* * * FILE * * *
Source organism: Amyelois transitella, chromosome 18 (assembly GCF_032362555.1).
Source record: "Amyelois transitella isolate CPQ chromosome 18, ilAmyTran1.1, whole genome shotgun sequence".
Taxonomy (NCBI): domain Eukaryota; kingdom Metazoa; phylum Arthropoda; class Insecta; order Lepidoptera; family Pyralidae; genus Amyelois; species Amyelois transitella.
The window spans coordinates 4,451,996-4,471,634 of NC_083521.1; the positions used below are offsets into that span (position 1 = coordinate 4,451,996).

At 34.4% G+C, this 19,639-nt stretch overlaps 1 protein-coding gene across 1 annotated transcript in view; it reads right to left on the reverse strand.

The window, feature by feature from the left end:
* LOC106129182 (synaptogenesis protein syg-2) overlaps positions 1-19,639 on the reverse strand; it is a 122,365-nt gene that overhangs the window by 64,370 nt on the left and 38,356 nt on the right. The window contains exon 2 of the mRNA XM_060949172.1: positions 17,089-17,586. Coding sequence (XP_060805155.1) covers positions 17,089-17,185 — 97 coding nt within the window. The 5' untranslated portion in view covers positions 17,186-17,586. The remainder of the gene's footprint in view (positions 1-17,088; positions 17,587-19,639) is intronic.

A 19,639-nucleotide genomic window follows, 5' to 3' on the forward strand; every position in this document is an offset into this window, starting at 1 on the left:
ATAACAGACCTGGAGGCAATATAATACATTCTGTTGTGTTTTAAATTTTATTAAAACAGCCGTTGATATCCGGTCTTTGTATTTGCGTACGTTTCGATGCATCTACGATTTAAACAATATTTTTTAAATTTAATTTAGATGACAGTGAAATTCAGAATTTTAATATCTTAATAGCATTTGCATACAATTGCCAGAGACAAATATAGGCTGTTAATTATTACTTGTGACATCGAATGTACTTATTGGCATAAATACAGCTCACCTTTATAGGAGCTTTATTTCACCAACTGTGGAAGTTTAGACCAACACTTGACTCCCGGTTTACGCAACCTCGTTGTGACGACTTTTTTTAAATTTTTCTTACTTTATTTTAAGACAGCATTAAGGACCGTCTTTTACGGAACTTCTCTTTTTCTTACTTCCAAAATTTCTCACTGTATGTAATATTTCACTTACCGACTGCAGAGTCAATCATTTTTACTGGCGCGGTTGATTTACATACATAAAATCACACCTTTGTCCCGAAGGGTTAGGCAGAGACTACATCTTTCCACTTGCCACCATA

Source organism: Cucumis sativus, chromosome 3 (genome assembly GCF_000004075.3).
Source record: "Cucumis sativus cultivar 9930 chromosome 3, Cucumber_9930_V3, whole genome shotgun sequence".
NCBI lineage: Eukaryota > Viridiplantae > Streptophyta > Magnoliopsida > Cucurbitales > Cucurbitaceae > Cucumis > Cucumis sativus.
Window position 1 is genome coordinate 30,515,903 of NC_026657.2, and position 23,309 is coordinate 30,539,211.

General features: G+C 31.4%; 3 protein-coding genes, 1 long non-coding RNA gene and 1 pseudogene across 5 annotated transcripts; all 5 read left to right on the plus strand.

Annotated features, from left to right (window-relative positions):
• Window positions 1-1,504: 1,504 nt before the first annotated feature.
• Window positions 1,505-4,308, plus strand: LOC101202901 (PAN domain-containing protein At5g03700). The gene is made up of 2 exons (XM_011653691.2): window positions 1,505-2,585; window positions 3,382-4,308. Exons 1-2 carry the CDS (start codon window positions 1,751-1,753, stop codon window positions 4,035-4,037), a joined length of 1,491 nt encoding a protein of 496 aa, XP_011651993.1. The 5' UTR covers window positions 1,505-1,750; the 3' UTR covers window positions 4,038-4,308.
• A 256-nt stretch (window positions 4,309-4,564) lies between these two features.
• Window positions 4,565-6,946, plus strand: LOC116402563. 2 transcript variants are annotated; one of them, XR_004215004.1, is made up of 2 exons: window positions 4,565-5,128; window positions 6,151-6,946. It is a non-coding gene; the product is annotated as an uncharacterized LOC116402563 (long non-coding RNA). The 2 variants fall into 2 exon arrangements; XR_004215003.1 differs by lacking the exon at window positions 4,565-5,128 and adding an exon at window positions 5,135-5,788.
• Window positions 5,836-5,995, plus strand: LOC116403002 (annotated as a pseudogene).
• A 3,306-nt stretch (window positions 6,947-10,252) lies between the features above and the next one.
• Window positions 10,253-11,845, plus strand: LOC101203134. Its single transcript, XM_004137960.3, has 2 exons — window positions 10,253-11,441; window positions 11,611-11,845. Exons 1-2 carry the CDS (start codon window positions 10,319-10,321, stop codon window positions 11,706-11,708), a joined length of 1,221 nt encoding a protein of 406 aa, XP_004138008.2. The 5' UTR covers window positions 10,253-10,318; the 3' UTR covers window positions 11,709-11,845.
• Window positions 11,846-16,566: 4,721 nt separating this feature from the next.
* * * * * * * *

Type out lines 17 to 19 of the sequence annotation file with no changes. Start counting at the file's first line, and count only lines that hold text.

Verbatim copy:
• Window positions 1,505-4,308, plus strand: LOC101202901 (PAN domain-containing protein At5g03700). The gene is made up of 2 exons (XM_011653691.2): window positions 1,505-2,585; window positions 3,382-4,308. Exons 1-2 carry the CDS (start codon window positions 1,751-1,753, stop codon window positions 4,035-4,037), a joined length of 1,491 nt encoding a protein of 496 aa, XP_011651993.1. The 5' UTR covers window positions 1,505-1,750; the 3' UTR covers window positions 4,038-4,308.
• A 256-nt stretch (window positions 4,309-4,564) lies between these two features.
• Window positions 4,565-6,946, plus strand: LOC116402563. 2 transcript variants are annotated; one of them, XR_004215004.1, is made up of 2 exons: window positions 4,565-5,128; window positions 6,151-6,946. It is a non-coding gene; the product is annotated as an uncharacterized LOC116402563 (long non-coding RNA). The 2 variants fall into 2 exon arrangements; XR_004215003.1 differs by lacking the exon at window positions 4,565-5,128 and adding an exon at window positions 5,135-5,788.